“The contribution of the pieces by Max Lamb is key to both displaying products and organizing the circulations,” said Arquitectura-G. “In contrast to the hard and rigid stone structure, we have a series of soft pieces that are sometimes used to sit on, like black leather, and sometimes used to display products, like cotton fabric. You always have garments by your side but also everything feels very open.”
Above, lighting fixtures by the house’s longtime collaborator Benoit Lalloz reflect a natural flow. “My vision for the lighting of the space was guided by a double idea of movement,” said Lalloz of his approach to the space. “My job is to accompany an architectural project as best as possible. To allow full or empty volumes to stand out fully.”
To accomplish this, Lalloz considered the space in relation to a layout of lights that could enhance its aerated floor plan and catch the attention of passersby. “The ceiling on the first floor seemed very low to me; it was both invisible and very heavy. My idea was to create a layout of the lights that would be immediately visible from the outside—almost like a sign, a graphic design, an affirmation of a new presence, like a seventies advertisement in flashing neon lights,” he said. “Then I decided to bring a high level of lighting to ‘decompress’ the place and deconstruct the appearance of the ceiling and the space.”
Only seen from certain angles, curved and converging lines took the place of a traditional frame of lights. “The gaze glides over this ceiling, with no point of reference other than that of vanishing lines on which the lights spin like words,” said Lalloz. His poetic approach to light and space continued through the rest of the store, as he dreamed up a new inverted ground floor space that was weightless, buzzing with those from the skate park. “I imagined this space upside down, in weightlessness, crossed by racing skaters.” Instead of rigid lighting that felt heavy and contrasting, luminaries that Lalloz called “metal sheet” pieces were put in place.
“The light is extremely soft,” he said of the fluid designs. “There are very few shadows in the space, rather gradients. This equal and soft light comes from a combination of particular optical systems, but also the spatial distribution of light.” Questions—like what temperature of light might work best for the architecture and what perception can it give empty spaces—were considered. “There is no conscious desire to allow natural light to overlap with artificial light, rather a visual interplay between summer and winter, night and day, cold and warm, light and dark, full and empty, outside and inside,” added Lalloz. In the end, he decided it was best “interpreted very skillfully by clear and assertive architectural choice.”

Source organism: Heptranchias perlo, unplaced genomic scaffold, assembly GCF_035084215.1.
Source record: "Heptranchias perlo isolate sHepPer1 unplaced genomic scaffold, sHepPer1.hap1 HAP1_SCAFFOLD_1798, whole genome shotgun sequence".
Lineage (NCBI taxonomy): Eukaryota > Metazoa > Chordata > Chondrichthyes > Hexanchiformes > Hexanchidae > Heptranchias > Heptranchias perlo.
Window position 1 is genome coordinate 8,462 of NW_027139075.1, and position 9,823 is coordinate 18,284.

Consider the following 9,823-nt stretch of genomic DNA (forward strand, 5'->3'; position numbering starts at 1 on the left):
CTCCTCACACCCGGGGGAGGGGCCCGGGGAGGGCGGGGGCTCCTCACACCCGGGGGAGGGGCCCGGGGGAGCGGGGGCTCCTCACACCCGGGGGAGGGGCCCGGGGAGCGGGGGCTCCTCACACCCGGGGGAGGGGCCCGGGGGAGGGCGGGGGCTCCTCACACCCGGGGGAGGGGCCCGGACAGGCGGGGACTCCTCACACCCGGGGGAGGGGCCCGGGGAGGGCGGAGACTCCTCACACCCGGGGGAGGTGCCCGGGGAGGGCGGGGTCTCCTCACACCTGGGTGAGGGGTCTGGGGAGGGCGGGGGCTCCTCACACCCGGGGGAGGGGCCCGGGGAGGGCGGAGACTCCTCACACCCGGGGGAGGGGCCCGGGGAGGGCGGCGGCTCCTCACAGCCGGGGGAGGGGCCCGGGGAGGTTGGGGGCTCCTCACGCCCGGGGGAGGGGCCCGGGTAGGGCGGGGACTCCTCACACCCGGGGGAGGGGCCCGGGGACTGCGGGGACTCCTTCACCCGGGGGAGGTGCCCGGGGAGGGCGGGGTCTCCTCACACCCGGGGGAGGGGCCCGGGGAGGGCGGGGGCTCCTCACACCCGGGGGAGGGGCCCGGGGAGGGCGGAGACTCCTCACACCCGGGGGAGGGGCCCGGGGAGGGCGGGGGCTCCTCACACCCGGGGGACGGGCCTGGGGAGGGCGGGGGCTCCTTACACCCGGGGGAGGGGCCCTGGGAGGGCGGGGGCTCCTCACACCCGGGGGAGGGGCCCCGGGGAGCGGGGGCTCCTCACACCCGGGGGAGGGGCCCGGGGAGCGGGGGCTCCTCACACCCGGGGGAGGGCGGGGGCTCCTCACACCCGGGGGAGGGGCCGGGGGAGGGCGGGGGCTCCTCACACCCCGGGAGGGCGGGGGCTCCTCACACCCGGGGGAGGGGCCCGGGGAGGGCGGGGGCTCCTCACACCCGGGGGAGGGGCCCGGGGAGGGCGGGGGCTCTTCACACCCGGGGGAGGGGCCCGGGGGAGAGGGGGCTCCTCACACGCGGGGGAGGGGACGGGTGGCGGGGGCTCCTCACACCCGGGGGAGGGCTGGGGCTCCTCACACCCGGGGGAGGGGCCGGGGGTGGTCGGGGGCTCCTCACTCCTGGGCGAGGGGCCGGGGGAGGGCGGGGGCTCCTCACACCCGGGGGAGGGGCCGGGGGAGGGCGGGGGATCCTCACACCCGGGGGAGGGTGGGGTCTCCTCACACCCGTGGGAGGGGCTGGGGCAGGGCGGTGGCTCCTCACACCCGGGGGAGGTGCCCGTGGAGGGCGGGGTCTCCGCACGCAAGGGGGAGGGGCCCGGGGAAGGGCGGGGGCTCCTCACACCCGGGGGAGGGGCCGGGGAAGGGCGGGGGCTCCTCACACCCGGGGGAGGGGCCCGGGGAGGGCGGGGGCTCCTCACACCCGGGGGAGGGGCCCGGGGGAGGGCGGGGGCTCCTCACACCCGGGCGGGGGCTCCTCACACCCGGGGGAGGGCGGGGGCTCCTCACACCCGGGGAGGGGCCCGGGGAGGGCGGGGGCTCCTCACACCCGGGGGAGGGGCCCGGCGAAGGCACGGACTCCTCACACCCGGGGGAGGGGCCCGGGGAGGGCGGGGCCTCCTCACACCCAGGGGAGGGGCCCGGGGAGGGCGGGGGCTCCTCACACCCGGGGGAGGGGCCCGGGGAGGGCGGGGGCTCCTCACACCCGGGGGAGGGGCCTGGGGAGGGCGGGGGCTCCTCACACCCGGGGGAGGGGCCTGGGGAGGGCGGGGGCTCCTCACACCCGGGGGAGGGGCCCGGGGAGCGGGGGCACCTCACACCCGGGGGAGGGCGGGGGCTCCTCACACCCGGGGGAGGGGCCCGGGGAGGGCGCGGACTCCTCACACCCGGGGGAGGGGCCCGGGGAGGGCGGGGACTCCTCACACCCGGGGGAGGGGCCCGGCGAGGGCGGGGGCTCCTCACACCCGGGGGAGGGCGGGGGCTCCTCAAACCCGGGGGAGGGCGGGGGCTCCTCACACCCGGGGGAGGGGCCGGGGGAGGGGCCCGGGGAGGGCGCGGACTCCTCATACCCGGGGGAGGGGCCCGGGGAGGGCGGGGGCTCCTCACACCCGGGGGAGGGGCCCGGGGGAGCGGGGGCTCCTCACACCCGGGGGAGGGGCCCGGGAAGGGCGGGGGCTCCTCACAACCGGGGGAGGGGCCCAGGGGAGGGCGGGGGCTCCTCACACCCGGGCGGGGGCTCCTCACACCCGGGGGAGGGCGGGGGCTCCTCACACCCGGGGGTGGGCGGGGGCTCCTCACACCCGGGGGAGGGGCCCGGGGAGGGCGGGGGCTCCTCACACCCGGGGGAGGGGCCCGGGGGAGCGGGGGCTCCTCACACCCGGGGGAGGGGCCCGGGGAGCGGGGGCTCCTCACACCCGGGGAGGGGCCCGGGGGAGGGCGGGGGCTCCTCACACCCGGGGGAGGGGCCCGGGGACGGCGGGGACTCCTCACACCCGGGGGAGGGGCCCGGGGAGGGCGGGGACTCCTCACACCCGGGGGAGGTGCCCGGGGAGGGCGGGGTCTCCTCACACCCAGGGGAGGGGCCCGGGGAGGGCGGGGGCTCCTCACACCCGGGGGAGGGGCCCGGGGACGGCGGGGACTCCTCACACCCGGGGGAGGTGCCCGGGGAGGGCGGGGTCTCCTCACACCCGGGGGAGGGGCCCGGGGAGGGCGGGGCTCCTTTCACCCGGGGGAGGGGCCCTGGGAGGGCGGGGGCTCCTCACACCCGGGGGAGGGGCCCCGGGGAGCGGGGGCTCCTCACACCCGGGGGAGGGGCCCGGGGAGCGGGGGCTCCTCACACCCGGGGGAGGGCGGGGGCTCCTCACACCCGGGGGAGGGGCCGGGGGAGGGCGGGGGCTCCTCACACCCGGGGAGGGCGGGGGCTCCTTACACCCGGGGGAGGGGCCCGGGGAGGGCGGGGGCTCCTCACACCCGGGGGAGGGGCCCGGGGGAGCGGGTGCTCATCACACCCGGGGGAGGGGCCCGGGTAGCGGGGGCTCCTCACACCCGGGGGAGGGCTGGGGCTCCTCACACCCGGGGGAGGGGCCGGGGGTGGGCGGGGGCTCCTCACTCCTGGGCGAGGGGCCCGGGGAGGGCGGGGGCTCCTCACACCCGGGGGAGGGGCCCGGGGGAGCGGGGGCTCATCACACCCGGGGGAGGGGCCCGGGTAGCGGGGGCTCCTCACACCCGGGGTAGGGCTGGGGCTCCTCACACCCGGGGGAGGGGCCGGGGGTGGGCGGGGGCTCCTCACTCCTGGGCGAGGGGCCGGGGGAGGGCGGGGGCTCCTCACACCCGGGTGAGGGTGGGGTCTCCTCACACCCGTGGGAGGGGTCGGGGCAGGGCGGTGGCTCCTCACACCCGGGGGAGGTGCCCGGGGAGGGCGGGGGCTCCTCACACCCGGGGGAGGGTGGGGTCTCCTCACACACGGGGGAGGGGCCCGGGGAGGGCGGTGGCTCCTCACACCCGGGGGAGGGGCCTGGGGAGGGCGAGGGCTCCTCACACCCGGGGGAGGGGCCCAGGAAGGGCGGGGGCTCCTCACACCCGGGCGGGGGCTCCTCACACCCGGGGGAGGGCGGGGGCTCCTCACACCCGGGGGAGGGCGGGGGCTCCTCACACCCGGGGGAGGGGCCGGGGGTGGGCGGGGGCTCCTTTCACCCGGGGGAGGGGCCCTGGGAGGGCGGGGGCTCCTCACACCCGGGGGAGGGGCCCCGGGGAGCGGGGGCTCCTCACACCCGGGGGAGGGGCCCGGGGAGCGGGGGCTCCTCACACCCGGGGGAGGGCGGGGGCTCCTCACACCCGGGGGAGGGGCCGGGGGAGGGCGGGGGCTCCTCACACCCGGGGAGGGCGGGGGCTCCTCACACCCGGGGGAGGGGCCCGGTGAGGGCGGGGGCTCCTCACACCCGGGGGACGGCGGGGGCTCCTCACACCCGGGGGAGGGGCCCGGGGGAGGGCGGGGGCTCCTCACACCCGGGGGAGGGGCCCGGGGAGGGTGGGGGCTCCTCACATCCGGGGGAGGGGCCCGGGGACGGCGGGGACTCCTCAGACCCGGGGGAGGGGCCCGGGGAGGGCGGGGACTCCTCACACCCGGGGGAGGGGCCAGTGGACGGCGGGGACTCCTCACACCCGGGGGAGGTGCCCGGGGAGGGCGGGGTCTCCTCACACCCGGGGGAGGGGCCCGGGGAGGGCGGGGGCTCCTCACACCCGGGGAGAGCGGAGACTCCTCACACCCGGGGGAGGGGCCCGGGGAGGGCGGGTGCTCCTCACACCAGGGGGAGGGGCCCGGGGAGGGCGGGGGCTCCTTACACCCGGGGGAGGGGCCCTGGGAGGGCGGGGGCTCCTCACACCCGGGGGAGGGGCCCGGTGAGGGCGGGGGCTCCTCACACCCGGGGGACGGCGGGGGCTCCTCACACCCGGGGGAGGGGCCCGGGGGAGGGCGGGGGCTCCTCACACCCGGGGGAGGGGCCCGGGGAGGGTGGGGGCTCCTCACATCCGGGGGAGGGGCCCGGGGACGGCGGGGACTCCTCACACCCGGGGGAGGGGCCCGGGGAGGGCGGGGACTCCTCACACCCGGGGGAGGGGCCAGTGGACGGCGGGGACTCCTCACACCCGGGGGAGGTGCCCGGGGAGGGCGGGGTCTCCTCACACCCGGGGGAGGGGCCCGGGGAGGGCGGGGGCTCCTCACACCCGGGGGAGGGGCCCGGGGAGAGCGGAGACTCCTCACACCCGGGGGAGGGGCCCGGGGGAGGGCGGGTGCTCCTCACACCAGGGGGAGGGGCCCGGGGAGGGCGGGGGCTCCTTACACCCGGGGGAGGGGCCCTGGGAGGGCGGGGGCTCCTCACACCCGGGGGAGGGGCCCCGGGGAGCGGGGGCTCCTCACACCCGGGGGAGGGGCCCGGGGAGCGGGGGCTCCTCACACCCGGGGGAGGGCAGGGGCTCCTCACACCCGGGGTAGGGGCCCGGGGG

For the store’s debut in June, the men’s and women’s Fall/Winter 2022 collections were on display alongside a selection of shoes and accessories like Acne Studios’s iconic Musubi bag. Also featured was a collection in collaboration with the Lisbon-based French artist Martin Laborde, including slip dresses, Lurex T-shirts, hoodies, and silk scarves that feature everyday images and objects as collages.
Here, the flagship feels like home for the ideas Johansson dreamed up that day in the skate park. With careful consideration of material and light, while also staying true to its Stockholm cool-kid roots, a new kind of experience exists on the storied Parisian corner. “I like the idea of a secret society, a subculture, existing under the arches—and I thought it was a good way to think of Acne Studios as a brand on the big fashion street.”